Winnipeg’s unfunded capital-project problem ‘not about a list’: MHCA
June 21, 2019 By Manitoba Heavy Construction Association
June 21, 2019, Winnipeg – Winnipeg City Council must look beyond the immediate issue of sorting $4.9 billion worth of unfunded capital projects into a priority list, and deal with the real problem at the root of this matter.
“The matter before you is challenging,” Lorenc said in his presentation to council, before a vote on an administrative report that described each major capital project and noted almost none of them has a funding source.
“Your deliberations cannot be isolated from the fact that this is really about how Winnipeg can execute delivery of a core civic responsibility. Winnipeg needs a solid strategy for sustainable infrastructure investment. It requires reliable, predictable, long-term financing and funding partners.”
Council voted to prioritize the 22 projects, including such major infrastructure construction as the extension of Chief Peguis Trail and widening of Kenaston Boulevard/Route 90 north. Like many on the list, they are key to Winnipeg’s trade transportation system that underpins economic growth.
Lorenc said council knows why it is in this predicament – if new funding and financing arrangements are not found, fulfilling the list will load property owners with a 30% tax hike over the next decade.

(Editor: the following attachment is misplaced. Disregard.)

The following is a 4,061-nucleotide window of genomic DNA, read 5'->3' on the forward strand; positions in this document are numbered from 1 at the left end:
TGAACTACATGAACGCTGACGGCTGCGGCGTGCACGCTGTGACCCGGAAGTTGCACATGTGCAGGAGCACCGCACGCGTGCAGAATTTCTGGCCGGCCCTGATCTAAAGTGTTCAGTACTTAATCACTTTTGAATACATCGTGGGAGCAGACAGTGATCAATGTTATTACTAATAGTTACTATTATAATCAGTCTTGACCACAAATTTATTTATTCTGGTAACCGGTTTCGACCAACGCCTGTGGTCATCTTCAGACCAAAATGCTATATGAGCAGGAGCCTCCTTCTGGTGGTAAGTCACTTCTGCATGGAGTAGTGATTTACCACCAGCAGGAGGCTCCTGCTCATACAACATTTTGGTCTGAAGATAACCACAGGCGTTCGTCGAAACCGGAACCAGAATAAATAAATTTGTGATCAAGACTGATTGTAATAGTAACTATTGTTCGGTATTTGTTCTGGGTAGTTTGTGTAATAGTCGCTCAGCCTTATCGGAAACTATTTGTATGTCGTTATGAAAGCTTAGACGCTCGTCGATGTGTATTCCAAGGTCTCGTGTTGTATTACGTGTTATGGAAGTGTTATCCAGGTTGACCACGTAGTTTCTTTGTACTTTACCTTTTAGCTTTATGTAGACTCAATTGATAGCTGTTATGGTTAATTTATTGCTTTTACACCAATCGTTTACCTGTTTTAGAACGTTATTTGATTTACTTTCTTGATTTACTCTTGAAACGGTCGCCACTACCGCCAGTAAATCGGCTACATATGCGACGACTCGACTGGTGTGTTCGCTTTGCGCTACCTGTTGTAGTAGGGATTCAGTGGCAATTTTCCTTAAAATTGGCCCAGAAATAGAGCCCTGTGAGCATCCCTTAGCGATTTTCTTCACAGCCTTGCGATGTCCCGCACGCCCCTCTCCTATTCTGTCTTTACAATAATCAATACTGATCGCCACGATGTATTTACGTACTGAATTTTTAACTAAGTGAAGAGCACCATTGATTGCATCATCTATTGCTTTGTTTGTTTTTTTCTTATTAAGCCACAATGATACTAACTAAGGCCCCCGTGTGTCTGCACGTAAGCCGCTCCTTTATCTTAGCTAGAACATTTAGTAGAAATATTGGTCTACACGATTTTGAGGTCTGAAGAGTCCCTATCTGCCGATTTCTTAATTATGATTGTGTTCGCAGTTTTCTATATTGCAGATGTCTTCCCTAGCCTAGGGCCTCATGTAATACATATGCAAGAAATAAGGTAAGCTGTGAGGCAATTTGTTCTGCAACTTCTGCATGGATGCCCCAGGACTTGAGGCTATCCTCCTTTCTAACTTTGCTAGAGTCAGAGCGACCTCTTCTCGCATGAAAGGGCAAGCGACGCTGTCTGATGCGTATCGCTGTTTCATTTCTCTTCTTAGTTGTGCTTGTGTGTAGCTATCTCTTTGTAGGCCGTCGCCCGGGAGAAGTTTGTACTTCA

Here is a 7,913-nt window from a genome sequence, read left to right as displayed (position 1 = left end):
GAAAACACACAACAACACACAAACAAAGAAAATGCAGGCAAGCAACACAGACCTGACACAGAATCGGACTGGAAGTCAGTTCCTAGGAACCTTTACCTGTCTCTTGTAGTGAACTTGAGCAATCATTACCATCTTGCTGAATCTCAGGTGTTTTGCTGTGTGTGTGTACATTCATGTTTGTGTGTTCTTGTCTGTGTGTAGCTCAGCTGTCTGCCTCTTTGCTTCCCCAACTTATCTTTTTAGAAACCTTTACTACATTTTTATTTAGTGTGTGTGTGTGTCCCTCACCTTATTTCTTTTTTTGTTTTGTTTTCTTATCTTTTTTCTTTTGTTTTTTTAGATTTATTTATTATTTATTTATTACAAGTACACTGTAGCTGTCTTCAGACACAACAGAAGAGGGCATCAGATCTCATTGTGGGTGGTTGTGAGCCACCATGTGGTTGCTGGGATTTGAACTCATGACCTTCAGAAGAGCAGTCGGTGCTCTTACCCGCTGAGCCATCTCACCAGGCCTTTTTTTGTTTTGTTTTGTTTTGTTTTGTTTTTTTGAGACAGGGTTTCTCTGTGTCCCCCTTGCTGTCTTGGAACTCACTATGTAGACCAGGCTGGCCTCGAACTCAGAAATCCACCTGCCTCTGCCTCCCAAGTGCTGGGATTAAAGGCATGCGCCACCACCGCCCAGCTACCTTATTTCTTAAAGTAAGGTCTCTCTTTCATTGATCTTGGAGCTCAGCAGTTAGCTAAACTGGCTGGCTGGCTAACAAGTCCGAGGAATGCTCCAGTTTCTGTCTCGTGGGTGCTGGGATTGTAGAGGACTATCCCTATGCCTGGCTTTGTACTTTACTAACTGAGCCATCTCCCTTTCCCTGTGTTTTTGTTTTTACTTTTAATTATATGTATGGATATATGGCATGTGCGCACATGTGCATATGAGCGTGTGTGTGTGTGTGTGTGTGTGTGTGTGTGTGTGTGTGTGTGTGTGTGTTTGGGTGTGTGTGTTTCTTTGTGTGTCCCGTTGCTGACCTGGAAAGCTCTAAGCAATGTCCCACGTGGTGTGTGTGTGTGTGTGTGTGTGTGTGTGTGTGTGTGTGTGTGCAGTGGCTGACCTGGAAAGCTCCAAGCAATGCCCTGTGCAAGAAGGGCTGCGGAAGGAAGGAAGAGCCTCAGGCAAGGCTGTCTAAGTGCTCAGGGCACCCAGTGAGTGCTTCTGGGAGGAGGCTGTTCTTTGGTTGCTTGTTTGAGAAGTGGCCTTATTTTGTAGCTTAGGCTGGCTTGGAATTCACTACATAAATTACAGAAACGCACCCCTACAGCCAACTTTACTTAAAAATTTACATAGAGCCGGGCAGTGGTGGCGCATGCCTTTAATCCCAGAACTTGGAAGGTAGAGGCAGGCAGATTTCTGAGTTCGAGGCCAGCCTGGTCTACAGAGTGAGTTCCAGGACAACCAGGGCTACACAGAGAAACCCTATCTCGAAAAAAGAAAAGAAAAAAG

The current model for infrastructure financing is broken. Infrastructure funding deals commit three levels of government to an equal share for constructing new assets, while municipalities only collect 8 cents of every tax dollar. Further, these deals don’t include life-cycle costs of maintaining infrastructure, 50%+ of which is owned by cities and towns.
The City of Winnipeg has had three reports (1998, 2000 and 2011) delivered to it on how Canada, the provinces and municipalities could craft a fairer, more workable funding arrangement. A new fiscal deal should recognize the uneven ability to raise revenues and to tap a variety of revenue sources, and the unwieldy burden of life-cycle costs for infrastructure now on the shoulders of municipalities.
Lorenc said it is an opportune time to dust off the reports and follow the advice given for pushing toward a New Fiscal Deal for municipalities now that we are facing both a provincial and a federal election campaign.
“City Council represents most of Manitoba’s voters,” he noted. “Push this critical item onto the provincial and federal political agendas and at the doorsteps of Winnipeggers for all candidates.”
In response to a question from Finance Chair Scott Gillingham, Lorenc said while no provincial party may have put a New Fiscal Deal squarely in their campaign platform, the opportunity now is that it can become a part of the public discourse and party discussions that can lead to post-election elaboration.
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